"You are a caged parrot that speaks only what the master says," the Supreme Court had told the Central Bureau of Investigation (CBI) director while hearing a petition from influential retired bureaucrats and other activists, seeking cancellation of all coal blocks allotted to private companies since 1993 besides an independent probe and a court-appointed special investigation team (SIT).
This comparison of the country's premier investigating agency to a parrot won't be forgotten and has become a part of social history and daily conversations.
One of the key focuses was on the role of the Prime Minister as coal minister for the period 2006-2009 for arbitrary allotments which caused windfall gains to the allottees and wrongful losses to the government.
SC instructions violated
Considering the gravity and sensitivity of the probe, the apex court had given categorical directions to the CBI director to keep all status reports or investigations in the Coalgate scam confidential and not share them with anyone in the government. These instructions admittedly were violated by the government and drew scathing observations from the highest court.
A persistent media exposure followed by a massive public outrage led to the law minister's resignation. And now the demand by the opposition is for the Prime Minister's accountability on several counts as pointed out by the CAG in its reports, with the latest being a joint secretary from the Prime Minister's Office attending the law minister's meeting, in violation of the apex court instructions.
The purpose of my writing this piece is to establish that the CBI being compared to a parrot and the union law minister being forced to resign, which caused a huge embarrassment to the government, could have been avoided had the government heeded the people's outcry earlier. Also, what the Supreme Court is instructing the CBI and the government is exactly what the civil society-anti-corruption movement had been urging for.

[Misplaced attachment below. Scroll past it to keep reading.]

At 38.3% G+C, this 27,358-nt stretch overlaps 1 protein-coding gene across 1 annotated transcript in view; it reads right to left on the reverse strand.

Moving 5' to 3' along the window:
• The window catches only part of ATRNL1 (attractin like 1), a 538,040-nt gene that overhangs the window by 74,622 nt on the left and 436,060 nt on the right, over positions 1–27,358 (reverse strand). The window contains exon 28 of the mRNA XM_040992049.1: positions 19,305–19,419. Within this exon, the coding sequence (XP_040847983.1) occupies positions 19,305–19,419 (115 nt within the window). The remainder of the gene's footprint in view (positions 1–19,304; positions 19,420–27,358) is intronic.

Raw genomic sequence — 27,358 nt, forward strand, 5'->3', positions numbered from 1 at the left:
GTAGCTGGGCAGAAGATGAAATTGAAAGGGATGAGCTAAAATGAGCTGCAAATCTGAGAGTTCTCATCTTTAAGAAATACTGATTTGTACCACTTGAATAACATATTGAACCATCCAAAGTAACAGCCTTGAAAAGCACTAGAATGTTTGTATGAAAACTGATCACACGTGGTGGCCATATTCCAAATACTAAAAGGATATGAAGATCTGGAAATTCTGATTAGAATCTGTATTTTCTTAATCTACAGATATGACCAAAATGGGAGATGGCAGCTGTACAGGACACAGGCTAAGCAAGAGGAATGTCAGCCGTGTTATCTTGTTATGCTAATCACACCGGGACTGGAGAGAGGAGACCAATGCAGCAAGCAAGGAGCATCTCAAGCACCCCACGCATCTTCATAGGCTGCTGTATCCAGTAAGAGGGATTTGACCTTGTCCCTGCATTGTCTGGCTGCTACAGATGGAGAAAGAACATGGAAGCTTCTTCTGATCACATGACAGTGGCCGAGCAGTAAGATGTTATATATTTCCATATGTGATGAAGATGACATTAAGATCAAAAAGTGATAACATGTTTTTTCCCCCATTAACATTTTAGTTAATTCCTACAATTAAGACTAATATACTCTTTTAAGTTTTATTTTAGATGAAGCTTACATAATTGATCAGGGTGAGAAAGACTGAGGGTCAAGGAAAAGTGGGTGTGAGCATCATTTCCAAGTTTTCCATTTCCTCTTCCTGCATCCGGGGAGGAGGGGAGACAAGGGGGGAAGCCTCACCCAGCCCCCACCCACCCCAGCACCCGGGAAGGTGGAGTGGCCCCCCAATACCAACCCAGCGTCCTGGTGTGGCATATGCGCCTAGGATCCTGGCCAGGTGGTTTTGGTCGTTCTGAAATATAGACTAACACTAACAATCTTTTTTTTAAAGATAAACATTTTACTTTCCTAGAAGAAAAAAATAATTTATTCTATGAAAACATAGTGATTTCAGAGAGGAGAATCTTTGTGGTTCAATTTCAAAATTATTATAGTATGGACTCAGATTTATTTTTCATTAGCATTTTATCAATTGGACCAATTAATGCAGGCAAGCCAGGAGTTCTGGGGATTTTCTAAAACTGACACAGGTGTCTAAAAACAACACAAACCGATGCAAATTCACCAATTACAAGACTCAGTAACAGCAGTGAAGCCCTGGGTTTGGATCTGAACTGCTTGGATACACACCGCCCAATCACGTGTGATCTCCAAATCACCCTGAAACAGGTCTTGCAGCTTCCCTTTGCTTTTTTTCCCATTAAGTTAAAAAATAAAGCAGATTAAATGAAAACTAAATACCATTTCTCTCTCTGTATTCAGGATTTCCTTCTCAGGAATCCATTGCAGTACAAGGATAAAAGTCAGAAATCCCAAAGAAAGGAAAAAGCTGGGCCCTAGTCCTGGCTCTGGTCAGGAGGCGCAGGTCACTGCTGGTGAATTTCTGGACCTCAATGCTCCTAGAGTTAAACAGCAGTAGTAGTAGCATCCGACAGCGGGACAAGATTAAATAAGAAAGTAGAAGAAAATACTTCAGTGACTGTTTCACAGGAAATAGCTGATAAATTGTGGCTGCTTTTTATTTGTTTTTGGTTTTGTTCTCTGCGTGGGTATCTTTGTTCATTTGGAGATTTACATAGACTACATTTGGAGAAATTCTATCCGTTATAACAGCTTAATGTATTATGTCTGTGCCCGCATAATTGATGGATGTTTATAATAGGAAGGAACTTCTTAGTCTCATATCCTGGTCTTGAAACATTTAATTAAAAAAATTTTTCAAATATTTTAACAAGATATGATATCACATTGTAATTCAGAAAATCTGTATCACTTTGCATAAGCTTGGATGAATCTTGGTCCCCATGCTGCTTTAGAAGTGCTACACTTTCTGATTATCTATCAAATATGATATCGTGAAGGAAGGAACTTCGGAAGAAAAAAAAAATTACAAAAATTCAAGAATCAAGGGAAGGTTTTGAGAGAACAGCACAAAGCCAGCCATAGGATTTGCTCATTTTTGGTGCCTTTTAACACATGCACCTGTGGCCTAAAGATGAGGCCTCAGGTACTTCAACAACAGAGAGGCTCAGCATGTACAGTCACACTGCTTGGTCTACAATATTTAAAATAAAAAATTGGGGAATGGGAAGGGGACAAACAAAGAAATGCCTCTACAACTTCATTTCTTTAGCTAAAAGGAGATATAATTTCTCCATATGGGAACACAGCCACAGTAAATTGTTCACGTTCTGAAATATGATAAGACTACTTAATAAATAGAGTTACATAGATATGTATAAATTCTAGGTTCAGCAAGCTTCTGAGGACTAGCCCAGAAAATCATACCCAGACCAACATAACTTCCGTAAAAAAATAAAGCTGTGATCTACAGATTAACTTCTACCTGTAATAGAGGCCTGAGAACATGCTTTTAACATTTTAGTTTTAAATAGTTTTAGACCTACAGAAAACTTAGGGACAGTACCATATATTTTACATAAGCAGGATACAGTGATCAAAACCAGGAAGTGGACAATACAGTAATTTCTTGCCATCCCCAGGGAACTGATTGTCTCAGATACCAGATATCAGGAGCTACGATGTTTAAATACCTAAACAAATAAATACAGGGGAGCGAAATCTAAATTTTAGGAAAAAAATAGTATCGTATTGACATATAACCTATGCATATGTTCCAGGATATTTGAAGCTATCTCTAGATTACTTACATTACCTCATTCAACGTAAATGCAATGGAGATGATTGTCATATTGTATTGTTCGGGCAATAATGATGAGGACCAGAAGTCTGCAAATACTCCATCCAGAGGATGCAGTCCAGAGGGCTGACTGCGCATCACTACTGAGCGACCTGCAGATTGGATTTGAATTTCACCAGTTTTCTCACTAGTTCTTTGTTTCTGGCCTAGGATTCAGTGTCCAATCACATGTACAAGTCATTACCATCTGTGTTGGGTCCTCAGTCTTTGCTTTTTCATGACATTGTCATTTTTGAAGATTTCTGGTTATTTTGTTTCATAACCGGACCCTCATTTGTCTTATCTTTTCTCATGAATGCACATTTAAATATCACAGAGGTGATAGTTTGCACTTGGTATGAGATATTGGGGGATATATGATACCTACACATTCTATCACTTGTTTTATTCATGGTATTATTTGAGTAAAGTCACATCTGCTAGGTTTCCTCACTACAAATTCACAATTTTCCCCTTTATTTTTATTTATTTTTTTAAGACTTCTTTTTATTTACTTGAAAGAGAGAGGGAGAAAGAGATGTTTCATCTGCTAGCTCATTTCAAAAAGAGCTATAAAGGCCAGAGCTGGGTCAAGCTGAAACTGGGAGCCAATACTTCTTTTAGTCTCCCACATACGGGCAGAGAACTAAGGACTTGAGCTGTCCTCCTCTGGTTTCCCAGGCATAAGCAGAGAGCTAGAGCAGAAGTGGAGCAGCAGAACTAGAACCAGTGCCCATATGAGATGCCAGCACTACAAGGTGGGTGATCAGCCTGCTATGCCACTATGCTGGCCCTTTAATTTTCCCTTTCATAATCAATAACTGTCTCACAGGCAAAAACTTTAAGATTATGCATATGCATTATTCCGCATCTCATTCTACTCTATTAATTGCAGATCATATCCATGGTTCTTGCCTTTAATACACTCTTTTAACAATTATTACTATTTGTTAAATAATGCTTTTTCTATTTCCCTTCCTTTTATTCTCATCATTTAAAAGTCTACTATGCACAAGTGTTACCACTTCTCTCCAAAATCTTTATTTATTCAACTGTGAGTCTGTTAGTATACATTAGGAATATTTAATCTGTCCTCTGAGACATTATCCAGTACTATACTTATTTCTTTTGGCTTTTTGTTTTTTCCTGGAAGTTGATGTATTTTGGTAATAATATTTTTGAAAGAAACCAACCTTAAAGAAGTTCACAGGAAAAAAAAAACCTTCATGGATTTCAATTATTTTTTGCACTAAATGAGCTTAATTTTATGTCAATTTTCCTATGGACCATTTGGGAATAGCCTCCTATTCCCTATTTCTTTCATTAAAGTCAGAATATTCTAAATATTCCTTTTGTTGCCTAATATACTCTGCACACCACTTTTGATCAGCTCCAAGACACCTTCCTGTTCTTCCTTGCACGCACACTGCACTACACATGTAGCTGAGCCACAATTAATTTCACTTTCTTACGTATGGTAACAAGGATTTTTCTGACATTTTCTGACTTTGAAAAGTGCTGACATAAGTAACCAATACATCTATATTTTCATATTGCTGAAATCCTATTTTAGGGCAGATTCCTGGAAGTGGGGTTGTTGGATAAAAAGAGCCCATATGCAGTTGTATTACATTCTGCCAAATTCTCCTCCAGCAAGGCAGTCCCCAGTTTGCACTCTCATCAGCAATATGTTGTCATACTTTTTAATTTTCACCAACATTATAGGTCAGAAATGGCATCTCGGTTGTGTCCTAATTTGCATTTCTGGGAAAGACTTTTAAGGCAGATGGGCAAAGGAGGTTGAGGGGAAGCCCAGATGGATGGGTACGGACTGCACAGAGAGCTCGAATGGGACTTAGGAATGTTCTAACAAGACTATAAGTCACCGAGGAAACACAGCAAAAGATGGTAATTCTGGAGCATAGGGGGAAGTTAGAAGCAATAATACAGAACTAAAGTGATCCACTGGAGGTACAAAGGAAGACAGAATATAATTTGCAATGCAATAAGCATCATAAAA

Putting it in perspective
In July last year, the key focus of the country-wide civil society movement was on an independent lokpal institution. There was also a demand for setting up an SIT to oversee the probe into the coal block allocations, as also into allegations against other ministers. All allegations were based on either the CAG reports or on matters of official record. The coal block allocation issue relied on the CAG reports.
But the people's movement ran out of stream when the government refused to even consider its demands. The movement broke up with a large number of its main members choosing to form a political party of their own.
Again in November last year, the Parliamentary Select Committee on the Lokpal Bill unanimously reported to the Rajya Sabha on the matter. It improved on the earlier drafted bill, which was the target of opposition by the anti-corruption movement.
The select committee, comprising all political parties, unanimously recommended to accord partial autonomy to the CBI by suggesting that all cases referred by the nine-member lokpal be independent of any government interference in investigation. This is also what the apex court intended to ensure for the CBI (to stop being a parrot in the cage and doing only what the master/government wants it to).
Had the government brought the Lokpal Bill in the winter or the budget session, it would have been passed and become law by now and the Coalgate investigation would have been held under it. This is what the Supreme Court is doing now. Hence the embarrassment to the government was avoidable.
Another issue which caused significant damage was the violation of the SC directive; senior law officers of the government examined, scrutinised and amended the status report of the CBI, which annoyed the honorable judges.
This, too, was avoidable had the Lokpal Bill been passed. In the Select Committee bill, there is a provision for independent directorate of prosecution and for the CBI to have its own lawyers approved by the lokpal. This means had the lokpal been in place, the law minister, law officers, and officials of the two ministries could neither have called the meetings on matters under investigation, nor could have they seen the status report prepared by the CBI. The CBI, too, could have declined to attend such meetings and share documents.
Had the government passed the approved lokpal even with partial autonomy with some essential amendments on transfer and financial autonomy, the government could have saved itself from the humiliation.
Therefore, will the CBI get un-caged now? Was the law minister's forced resignation avoidable? Finally, is the lokpal inevitable? The next hearing is in July. Will nature/justice turn full circle?